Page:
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Guest column: Local papers need a helping hand
Guest columnist

By Steve Waldman Report for America.

The Senate is now deciding the fate of local news.

As part of the Build Back Better, the Senate is in the next few days considering an important proposal: providing a payroll tax credit to local news organizations to retain or hire local journalists.

Why? Local news is in a deep crisis. The internet has fundamentally broken the business model of local newspapers. The number of reporters has dropped by more than half since 2000.

There are at least 1800 total “news deserts” — no local newspapers at all — and thousands more have “ghost newspapers” that have been so gutted that they barely cover the community.

This is having catastrophic consequences. In communities of color, especially, misinformation about COVID has cost lives. The only way to combat misinformation is with trusted, accurate information.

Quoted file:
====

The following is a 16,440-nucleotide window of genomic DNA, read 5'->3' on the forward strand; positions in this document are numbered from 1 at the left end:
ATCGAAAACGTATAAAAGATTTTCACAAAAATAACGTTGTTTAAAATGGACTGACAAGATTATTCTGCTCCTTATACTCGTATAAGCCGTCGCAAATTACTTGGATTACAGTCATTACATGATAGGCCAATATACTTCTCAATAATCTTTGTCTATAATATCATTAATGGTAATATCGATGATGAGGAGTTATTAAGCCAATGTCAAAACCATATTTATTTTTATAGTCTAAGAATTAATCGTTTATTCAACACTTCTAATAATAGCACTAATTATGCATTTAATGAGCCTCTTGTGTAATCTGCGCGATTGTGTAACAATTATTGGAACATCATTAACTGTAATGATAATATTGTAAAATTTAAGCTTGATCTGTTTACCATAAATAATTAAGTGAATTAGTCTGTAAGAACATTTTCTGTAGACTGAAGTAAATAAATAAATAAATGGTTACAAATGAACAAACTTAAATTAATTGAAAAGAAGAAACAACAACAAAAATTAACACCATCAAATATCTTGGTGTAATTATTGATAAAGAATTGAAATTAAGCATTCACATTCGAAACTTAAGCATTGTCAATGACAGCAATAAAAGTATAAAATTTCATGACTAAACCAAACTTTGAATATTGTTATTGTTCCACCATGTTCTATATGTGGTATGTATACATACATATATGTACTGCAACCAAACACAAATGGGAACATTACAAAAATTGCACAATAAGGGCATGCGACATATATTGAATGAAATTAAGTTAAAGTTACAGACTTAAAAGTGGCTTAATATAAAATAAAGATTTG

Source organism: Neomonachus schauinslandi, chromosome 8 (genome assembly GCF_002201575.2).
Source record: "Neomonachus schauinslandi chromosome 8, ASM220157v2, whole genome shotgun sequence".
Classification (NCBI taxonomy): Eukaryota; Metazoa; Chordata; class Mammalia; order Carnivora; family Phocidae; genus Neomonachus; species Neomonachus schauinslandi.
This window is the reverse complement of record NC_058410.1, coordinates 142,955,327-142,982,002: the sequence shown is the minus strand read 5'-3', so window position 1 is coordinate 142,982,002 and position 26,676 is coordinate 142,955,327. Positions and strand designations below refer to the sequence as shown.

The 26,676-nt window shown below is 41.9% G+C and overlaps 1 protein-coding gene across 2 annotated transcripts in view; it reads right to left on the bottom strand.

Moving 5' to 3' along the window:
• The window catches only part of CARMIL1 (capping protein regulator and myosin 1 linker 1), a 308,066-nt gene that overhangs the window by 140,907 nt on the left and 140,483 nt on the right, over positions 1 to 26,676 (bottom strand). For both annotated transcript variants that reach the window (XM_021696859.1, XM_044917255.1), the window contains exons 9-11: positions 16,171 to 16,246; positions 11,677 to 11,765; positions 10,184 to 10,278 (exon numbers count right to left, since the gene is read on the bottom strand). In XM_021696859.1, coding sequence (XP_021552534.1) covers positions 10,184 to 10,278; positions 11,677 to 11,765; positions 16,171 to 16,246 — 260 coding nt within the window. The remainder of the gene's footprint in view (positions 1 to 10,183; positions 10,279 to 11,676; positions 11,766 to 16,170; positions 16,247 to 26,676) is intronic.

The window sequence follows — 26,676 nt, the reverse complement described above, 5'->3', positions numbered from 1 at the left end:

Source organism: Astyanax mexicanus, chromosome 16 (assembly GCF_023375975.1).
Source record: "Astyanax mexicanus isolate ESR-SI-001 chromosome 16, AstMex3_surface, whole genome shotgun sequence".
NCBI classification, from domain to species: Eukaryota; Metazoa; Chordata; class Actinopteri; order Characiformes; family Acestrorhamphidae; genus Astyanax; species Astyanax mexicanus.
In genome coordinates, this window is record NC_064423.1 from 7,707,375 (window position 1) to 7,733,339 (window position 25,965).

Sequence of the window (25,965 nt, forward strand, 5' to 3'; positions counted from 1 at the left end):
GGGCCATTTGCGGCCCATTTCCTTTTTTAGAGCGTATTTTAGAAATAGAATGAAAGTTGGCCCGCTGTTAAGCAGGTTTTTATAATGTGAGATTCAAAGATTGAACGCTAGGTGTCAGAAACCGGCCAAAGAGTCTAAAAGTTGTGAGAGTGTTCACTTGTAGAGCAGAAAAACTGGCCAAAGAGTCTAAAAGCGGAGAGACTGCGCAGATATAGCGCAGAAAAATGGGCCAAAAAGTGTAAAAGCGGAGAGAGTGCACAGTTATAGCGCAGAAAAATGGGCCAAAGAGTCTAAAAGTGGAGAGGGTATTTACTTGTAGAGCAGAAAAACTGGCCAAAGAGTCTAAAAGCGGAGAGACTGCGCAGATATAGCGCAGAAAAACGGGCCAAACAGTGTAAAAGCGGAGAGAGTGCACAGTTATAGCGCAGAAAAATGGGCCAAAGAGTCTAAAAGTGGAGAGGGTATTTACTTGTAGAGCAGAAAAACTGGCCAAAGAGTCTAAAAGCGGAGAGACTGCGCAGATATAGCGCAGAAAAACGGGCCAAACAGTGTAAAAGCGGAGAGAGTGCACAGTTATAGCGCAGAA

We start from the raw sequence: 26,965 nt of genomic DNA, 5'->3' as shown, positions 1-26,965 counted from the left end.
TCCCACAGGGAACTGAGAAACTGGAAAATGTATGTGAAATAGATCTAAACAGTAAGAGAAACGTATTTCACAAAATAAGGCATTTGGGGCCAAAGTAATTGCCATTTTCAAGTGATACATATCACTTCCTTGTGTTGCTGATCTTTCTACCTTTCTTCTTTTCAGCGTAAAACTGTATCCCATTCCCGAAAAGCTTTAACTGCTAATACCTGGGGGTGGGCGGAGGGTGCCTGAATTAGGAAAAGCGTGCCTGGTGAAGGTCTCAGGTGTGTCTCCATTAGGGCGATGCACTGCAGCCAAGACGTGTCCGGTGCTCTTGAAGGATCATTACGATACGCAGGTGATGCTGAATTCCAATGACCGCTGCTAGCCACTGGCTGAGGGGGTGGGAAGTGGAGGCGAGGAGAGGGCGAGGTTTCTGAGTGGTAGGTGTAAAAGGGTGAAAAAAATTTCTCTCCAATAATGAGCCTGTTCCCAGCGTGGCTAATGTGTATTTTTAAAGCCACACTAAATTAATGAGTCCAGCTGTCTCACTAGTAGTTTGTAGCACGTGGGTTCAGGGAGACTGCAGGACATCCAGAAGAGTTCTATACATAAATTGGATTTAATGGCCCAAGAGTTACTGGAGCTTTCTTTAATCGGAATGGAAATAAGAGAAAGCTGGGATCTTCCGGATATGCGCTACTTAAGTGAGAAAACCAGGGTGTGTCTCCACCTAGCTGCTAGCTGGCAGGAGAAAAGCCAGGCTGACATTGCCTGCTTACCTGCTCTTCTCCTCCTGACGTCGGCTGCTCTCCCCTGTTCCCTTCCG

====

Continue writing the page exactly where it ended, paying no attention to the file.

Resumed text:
Studies have shown that when local news declines, communities have more corruption, more waste, lower voting and even lower bond ratings. It cripples the community’s ability to solve their own problems.

It also helps foster division and polarization. The vacuums that have been created have been increasingly filled by misinformation, national cable news and fake local news sites.

Without government help, we can expect hundreds more newspapers to close in the next year and probably about 500 in the next five years.

This is a thoroughly nonpartisan, bipartisan issue. In fact, the communities harmed are disproportionately Republican.

No journalist loves the idea of the government helping out. The crisis has become so existential that temporary measures like this are necessary — and this particular provision is shrewdly constructed to avoid First Amendment problems. It’s a tax credit to all those that cover communities; there’s no federal bureaucracy dispensing grants to local newsrooms that the President likes. It’s content neutral and would benefit newspapers, TV stations, websites and public radio — for their community coverage.

The cost is miniscule compared to the rest of this bill — less than 0.1% of the total. But it’s the only thing in the bill that would help save democracy.

Please urge Senator Schumer and your state’s Senator to support this nonpartisan provision to help save local news.

Steve Waldman is chair of the Rebuild Local News Coalition and president of Report for America.

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